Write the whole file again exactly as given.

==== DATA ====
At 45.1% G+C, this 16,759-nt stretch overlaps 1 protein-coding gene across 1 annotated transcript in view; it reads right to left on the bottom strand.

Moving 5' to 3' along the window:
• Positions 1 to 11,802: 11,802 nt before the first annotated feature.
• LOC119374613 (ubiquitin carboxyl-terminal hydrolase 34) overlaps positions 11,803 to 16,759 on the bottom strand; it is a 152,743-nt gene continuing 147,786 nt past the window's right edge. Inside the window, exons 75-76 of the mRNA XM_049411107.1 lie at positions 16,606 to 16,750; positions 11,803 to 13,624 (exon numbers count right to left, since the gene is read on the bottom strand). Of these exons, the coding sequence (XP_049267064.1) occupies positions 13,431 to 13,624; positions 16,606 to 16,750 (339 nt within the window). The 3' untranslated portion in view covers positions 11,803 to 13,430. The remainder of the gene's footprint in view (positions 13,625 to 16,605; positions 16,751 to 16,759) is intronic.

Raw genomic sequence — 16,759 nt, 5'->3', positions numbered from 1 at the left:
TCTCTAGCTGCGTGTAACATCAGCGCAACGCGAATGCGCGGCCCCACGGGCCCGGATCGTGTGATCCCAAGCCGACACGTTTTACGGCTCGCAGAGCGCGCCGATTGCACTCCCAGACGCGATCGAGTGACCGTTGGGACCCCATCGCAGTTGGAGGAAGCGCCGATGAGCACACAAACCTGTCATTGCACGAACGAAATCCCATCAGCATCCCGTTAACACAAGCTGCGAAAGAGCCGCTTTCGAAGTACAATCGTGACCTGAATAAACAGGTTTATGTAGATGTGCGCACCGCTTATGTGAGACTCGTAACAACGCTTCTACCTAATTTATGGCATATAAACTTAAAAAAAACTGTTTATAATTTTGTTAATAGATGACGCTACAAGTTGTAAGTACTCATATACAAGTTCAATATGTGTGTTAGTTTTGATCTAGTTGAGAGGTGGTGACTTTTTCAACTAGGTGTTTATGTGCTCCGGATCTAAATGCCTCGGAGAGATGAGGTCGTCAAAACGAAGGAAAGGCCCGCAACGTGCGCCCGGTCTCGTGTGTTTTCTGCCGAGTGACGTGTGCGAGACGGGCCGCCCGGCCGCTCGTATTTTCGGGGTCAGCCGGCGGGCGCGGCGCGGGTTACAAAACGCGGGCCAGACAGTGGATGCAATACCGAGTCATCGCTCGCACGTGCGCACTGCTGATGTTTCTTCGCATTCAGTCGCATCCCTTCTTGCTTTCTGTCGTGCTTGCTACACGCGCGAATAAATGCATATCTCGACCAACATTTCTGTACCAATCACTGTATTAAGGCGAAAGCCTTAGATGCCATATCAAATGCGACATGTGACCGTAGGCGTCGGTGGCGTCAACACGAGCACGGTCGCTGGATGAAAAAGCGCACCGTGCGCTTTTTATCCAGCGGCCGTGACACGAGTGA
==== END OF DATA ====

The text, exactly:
At 45.1% G+C, this 16,759-nt stretch overlaps 1 protein-coding gene across 1 annotated transcript in view; it reads right to left on the bottom strand.

Moving 5' to 3' along the window:
• Positions 1 to 11,802: 11,802 nt before the first annotated feature.
• LOC119374613 (ubiquitin carboxyl-terminal hydrolase 34) overlaps positions 11,803 to 16,759 on the bottom strand; it is a 152,743-nt gene continuing 147,786 nt past the window's right edge. Inside the window, exons 75-76 of the mRNA XM_049411107.1 lie at positions 16,606 to 16,750; positions 11,803 to 13,624 (exon numbers count right to left, since the gene is read on the bottom strand). Of these exons, the coding sequence (XP_049267064.1) occupies positions 13,431 to 13,624; positions 16,606 to 16,750 (339 nt within the window). The 3' untranslated portion in view covers positions 11,803 to 13,430. The remainder of the gene's footprint in view (positions 13,625 to 16,605; positions 16,751 to 16,759) is intronic.

Raw genomic sequence — 16,759 nt, 5'->3', positions numbered from 1 at the left:
TCTCTAGCTGCGTGTAACATCAGCGCAACGCGAATGCGCGGCCCCACGGGCCCGGATCGTGTGATCCCAAGCCGACACGTTTTACGGCTCGCAGAGCGCGCCGATTGCACTCCCAGACGCGATCGAGTGACCGTTGGGACCCCATCGCAGTTGGAGGAAGCGCCGATGAGCACACAAACCTGTCATTGCACGAACGAAATCCCATCAGCATCCCGTTAACACAAGCTGCGAAAGAGCCGCTTTCGAAGTACAATCGTGACCTGAATAAACAGGTTTATGTAGATGTGCGCACCGCTTATGTGAGACTCGTAACAACGCTTCTACCTAATTTATGGCATATAAACTTAAAAAAAACTGTTTATAATTTTGTTAATAGATGACGCTACAAGTTGTAAGTACTCATATACAAGTTCAATATGTGTGTTAGTTTTGATCTAGTTGAGAGGTGGTGACTTTTTCAACTAGGTGTTTATGTGCTCCGGATCTAAATGCCTCGGAGAGATGAGGTCGTCAAAACGAAGGAAAGGCCCGCAACGTGCGCCCGGTCTCGTGTGTTTTCTGCCGAGTGACGTGTGCGAGACGGGCCGCCCGGCCGCTCGTATTTTCGGGGTCAGCCGGCGGGCGCGGCGCGGGTTACAAAACGCGGGCCAGACAGTGGATGCAATACCGAGTCATCGCTCGCACGTGCGCACTGCTGATGTTTCTTCGCATTCAGTCGCATCCCTTCTTGCTTTCTGTCGTGCTTGCTACACGCGCGAATAAATGCATATCTCGACCAACATTTCTGTACCAATCACTGTATTAAGGCGAAAGCCTTAGATGCCATATCAAATGCGACATGTGACCGTAGGCGTCGGTGGCGTCAACACGAGCACGGTCGCTGGATGAAAAAGCGCACCGTGCGCTTTTTATCCAGCGGCCGTGACACGAGTGA